Very, Very Well? Desperate Renters, Cash-Strapped Landlords Beg To Differ

“Most of the country is doing very, very well”, Donald Trump said Monday, speaking in Charlotte at what amounted to a launch party for this week’s Republican National Convention.

While there’s nothing wrong with a little optimism in the face of adversity, the president’s assessment seemed out of touch with the economic reality facing everyday Americans.

Jobless claims are back above 1 million (so, still nearly double the pre-pandemic all-time record set in 1982) and according to Goldman’s analysis, around 25% of those currently on “temporary” layoff will become permanent job losers in the coronavirus recession.

Things are not any semblance of “normal” right now for the world’s largest economy, and by almost all accounts, the country is facing what amounts to an existential identity crisis.

Congress is still no closer to a compromise on a new virus relief package, and analysts generally agree that failure in that regard shouldn’t be an option.

In a testament to the ongoing economic malaise and the urgency of the situation, a new survey from Avail (a technology company which “provide[s] DIY landlords and their tenants the rental experience they deserve” via a slick online platform), shows that out of nearly 3,000 renters polled, 31% were unable to pay their full rent this month. That’s up sharply from 24.6% in July.

Asked what “challenges” they faced when trying to make rent, more than 60% cited loss of employment or reduced income, while 62% also identified balancing the rent “and other regular expenses” as problematic.

In the color that accompanies the survey results, Avail notes that some of those who identified as being employed are still struggling, a state of affairs the site attributes to the disproportionate share of annual income devoted to rent.

“A large portion of renters who responded (44.1%) stated they paid between 31-50% of their yearly income (before taxes) on rent alone, which can be a challenge [even] without the presence of COVID-19”, the site’s Marin Scott says. Yes, indeed. Nearly 27% said they paid 51% or more of their income before taxes in rent.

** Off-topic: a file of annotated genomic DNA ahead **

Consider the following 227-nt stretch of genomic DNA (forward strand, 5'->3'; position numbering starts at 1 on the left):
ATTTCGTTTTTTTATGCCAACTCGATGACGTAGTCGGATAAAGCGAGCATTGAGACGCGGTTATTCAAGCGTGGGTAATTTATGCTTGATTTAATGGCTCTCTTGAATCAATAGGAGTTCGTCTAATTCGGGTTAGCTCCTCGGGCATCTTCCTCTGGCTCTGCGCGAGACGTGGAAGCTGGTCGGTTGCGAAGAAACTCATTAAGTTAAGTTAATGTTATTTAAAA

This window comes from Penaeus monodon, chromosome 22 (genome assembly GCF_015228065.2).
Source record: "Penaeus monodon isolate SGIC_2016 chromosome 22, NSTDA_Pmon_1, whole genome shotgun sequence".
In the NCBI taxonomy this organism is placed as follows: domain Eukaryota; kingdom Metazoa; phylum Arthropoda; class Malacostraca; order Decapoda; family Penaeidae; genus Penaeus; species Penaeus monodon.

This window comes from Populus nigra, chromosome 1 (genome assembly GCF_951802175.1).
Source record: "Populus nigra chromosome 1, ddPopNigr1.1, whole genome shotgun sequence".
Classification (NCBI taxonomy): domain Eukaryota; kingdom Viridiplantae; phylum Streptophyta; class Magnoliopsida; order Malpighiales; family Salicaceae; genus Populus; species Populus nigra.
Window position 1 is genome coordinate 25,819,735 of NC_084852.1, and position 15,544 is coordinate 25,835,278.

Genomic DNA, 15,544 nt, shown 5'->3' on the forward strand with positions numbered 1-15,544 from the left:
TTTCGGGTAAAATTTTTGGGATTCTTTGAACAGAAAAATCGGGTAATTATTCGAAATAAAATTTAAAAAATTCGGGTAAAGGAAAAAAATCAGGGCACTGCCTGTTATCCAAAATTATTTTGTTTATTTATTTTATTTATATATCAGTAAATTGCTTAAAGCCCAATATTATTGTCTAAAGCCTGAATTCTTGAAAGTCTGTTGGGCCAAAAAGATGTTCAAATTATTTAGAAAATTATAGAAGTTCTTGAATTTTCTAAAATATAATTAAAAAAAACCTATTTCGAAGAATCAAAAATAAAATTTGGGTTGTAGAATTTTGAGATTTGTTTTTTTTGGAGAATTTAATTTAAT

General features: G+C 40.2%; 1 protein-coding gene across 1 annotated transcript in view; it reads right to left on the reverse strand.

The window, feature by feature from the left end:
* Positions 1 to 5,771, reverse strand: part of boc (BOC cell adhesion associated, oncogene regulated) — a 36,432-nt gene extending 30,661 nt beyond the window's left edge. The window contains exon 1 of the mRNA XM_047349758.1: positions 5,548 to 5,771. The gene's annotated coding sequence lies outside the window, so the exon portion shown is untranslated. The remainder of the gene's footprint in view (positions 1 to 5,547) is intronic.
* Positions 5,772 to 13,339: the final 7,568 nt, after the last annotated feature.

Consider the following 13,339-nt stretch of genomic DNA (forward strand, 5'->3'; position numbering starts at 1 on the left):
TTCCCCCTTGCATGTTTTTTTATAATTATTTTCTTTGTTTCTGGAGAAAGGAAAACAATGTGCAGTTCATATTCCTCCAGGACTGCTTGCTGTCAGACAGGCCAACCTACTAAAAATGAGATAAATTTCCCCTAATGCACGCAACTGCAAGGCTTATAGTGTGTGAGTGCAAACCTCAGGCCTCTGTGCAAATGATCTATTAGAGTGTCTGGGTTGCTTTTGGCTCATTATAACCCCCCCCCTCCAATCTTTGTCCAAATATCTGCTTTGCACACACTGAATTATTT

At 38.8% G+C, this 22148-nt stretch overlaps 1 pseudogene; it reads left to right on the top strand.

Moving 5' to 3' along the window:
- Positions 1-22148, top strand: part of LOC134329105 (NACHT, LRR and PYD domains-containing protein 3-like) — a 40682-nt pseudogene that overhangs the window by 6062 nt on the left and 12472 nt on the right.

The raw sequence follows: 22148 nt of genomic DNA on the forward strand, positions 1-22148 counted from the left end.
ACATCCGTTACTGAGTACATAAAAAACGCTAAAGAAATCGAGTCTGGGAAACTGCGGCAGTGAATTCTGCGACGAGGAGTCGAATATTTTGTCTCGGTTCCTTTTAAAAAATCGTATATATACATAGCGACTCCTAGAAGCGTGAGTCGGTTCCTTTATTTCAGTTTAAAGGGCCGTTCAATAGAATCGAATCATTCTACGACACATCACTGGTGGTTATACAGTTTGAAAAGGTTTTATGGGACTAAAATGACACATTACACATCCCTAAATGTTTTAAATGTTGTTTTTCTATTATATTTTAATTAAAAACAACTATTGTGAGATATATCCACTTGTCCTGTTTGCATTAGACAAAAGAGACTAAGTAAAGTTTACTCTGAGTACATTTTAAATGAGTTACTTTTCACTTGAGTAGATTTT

“I don’t know how much longer I can keep this flow of money going.” one tenant from Maryland told Avail. “While I have a job, uncertainty is still there”.

42% of renters said they’re drawing down savings to keep a roof over their heads.

Needless to say, this has knock-on effects for landlords, especially those who are actual, real people (as opposed to large corporate entities, for example).

More than a third of landlords who responded to the survey said they too are tapping their savings amid reduced cashflows.

One landlord from Maryland summed up the situation pretty succinctly: “I finished my forbearance and [I’m] now paying a mortgage and the tenants are struggling paying rent”.

This, folks, is the domino effect. And, as you can imagine, it’s much more acute for Avail’s “DIY” landlords by virtue of the increased likelihood that cash flows from rental properties comprise a larger share of their own incomes. Speaking to that dynamic, Avail writes that,

Of those landlords that do have federally-backed mortgages and are able to go into forbearance due to COVID-19 accommodations, there are still concerns regarding the loss of such an investment. This is aggravated for smaller-scale landlords and those who rely on the rent generated from their properties to make up 50% or more of their annual income.

That is the reality on the ground for many Americans. And it underscores an uncomfortable truth which, as the shock of the pandemic wears off, is increasingly lost on those fortunate enough to still have jobs and especially for those who, for whatever reason, don’t need to work to be financially secure.

The bottom line: the US is in a recession. And record-high stock prices are no help for the majority of citizens who are not, in fact, doing “very, very well”.


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